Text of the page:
Saying “We Don’t” to the “WE DO” campaign


We Do Campaign, created by the Campaign for Southern Equality

So the WE DO campaign, created by the Campaign for Southern Equality, is marching through North Carolina May 9 though 11.

And Marianne and I have the opportunity to participate.

In their own words:

The WE DO Campaign involves LGBT couples in Southern communities requesting – and being denied – marriage licenses in order to call for full equality under federal law and to resist unjust state laws.

We talked it over and decided that it’s just not for us. Not because we don’t believe in the cause, although I don’t know that I do yet, but because we don’t have the energy.

Mary, one of my friends very involved in the local Equality Winston-Salem group, was the one who originally suggested it to us. Apparently she and her partner participated in an earlier action and for her it was empowering.

For me, personally, not so much.

These last two weeks have been emotionally draining because we found out, without knowing the answer before we asked, that our wedding was not as accepted as we thought it had been. Even going all the way back to when Marianne first asked me to marry her last May and Kelly told us he could not do that without risking his job and putting the church in danger, we understood that things were not equal.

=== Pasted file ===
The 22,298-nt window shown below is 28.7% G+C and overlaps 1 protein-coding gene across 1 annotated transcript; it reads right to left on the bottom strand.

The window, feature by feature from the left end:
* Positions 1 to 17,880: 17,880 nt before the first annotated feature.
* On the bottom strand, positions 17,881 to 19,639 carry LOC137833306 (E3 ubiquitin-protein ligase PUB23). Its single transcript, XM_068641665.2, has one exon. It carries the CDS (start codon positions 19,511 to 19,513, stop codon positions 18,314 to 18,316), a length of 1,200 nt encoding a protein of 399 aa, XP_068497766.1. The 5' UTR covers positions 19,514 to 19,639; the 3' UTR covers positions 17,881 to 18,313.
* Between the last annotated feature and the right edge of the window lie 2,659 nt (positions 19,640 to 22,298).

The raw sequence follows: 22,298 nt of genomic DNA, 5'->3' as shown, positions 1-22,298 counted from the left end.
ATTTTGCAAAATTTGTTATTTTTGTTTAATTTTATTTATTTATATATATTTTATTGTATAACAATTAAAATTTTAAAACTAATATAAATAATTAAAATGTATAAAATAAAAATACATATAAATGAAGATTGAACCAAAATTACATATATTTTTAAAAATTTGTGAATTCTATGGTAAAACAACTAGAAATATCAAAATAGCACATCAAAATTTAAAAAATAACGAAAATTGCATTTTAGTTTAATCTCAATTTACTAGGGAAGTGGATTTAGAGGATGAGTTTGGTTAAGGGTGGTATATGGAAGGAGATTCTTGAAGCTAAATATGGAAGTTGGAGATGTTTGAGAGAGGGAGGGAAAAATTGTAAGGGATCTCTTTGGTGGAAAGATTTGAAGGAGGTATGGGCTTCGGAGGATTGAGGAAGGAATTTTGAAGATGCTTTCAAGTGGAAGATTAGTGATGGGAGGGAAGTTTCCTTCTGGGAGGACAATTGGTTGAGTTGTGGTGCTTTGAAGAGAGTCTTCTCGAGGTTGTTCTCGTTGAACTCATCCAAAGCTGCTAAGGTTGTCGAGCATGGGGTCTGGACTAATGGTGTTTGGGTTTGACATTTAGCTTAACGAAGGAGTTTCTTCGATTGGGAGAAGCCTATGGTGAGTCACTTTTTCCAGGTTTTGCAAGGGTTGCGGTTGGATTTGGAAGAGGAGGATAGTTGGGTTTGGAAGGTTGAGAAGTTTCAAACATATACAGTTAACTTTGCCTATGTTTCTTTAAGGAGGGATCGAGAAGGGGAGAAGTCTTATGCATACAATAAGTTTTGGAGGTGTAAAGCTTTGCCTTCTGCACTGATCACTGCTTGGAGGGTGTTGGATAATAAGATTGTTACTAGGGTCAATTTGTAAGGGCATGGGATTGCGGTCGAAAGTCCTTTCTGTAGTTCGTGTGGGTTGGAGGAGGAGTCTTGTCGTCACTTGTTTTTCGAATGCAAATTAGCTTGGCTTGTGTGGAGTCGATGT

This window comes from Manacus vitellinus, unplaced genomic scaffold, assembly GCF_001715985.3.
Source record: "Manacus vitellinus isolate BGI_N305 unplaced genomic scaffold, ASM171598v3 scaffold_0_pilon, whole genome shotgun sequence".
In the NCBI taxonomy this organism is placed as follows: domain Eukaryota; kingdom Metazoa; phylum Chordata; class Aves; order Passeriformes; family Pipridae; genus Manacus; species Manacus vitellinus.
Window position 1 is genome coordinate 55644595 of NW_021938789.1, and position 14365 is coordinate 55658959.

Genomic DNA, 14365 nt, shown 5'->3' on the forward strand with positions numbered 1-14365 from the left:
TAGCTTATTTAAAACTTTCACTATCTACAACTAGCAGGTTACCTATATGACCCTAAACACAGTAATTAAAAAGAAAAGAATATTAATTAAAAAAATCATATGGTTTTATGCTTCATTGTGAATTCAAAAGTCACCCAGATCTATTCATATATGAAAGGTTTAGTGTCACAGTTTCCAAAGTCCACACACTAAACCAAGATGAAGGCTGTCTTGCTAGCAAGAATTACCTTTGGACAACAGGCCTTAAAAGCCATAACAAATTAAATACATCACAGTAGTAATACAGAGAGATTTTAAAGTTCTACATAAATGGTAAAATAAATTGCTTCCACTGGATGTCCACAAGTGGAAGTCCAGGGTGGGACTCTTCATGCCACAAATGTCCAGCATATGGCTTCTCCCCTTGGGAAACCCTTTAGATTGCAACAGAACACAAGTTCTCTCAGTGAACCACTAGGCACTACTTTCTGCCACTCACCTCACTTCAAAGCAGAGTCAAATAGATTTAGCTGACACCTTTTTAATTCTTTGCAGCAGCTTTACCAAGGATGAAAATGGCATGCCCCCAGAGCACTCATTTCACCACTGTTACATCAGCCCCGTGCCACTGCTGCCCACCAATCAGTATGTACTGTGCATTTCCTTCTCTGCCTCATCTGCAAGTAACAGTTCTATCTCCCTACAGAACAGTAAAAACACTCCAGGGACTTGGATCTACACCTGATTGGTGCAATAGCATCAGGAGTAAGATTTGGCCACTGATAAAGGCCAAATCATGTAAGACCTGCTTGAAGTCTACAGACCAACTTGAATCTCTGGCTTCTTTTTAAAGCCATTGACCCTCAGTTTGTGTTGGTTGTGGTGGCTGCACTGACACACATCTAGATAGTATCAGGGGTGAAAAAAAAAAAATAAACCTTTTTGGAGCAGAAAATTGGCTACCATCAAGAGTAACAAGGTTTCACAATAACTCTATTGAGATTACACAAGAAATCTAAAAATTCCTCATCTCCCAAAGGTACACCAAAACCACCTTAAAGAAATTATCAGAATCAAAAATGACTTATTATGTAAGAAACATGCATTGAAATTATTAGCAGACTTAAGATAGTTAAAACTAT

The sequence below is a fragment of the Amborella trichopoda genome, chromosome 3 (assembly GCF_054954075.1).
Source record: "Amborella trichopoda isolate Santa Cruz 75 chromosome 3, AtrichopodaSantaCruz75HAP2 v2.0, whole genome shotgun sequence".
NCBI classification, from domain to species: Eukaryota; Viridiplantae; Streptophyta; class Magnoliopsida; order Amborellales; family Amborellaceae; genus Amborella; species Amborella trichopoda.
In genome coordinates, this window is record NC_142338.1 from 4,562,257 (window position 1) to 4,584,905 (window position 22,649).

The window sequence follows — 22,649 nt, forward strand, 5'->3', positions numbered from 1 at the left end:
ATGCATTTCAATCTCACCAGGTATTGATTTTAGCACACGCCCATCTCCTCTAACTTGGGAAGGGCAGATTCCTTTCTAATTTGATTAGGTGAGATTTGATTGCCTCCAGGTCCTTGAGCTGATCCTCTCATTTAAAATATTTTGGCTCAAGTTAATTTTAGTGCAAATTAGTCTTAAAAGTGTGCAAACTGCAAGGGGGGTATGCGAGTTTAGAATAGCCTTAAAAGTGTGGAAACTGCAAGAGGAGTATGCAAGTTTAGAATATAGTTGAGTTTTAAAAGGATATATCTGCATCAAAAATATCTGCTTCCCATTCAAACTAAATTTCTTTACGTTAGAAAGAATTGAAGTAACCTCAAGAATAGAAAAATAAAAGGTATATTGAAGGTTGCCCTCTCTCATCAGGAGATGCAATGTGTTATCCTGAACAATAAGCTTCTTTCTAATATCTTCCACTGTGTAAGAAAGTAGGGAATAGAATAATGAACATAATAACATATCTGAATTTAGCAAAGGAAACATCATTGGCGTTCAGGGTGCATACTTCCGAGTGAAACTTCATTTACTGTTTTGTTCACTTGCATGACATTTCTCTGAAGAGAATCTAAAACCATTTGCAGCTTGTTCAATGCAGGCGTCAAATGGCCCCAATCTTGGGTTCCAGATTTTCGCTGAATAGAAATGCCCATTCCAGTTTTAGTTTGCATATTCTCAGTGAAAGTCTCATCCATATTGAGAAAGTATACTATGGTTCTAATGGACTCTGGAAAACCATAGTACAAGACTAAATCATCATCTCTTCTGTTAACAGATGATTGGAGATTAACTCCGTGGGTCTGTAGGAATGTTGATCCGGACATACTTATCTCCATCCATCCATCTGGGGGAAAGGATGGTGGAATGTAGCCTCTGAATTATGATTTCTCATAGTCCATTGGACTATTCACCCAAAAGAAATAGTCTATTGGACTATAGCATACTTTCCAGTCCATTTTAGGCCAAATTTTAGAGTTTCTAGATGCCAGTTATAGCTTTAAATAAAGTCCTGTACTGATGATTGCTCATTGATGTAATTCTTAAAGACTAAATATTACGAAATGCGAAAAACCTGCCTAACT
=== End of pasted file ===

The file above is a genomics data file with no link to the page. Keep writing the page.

I can’t imagine what it would feel like to ask for a marriage license knowing that we’re going to be denied…and I don’t really want to find out.

I found out through real experience that North Carolina doesn’t like gay folks or gay marriage, I don’t need to compound that understanding through asking for something I know will be denied. That’s called insult to injury.

If others want to participate in the Winston action happening May 9, more power to them, if I can get the day off I may even come out in support.

Maybe we’ll participate at a later date but for now, we’re just tired.

3 responses »

  1. I’m sorry to hear that but totally understand. Many of our friends have faced these same problems. Our solution or rather these’s as we have not done ours yet, is to have a nice ceremony her but go to DC to get “married”. In DC, you are not denied a wedding nor are you denied getting a marriage license. It is all very sad that we as Christians are taught not to judge one another yet are the first to do just that. I wish you and Marianne all the happiness!!!

    • Thanks Mary. The only issue I have with going somewhere to get married is that it doesn’t mean anything when we come back to North Carolina. We’re still denied rights, made to feel like second class citizens and looked at funny when we ask for a single queen bed when we vacation. So, to me anyway, there’s no sense in having a “destination wedding” so-to-speak when the legality of it all won’t mean anything where I live.

  2. Pingback: “It’s not the timing of the market… « Poems, Prayers, Promises & Politics

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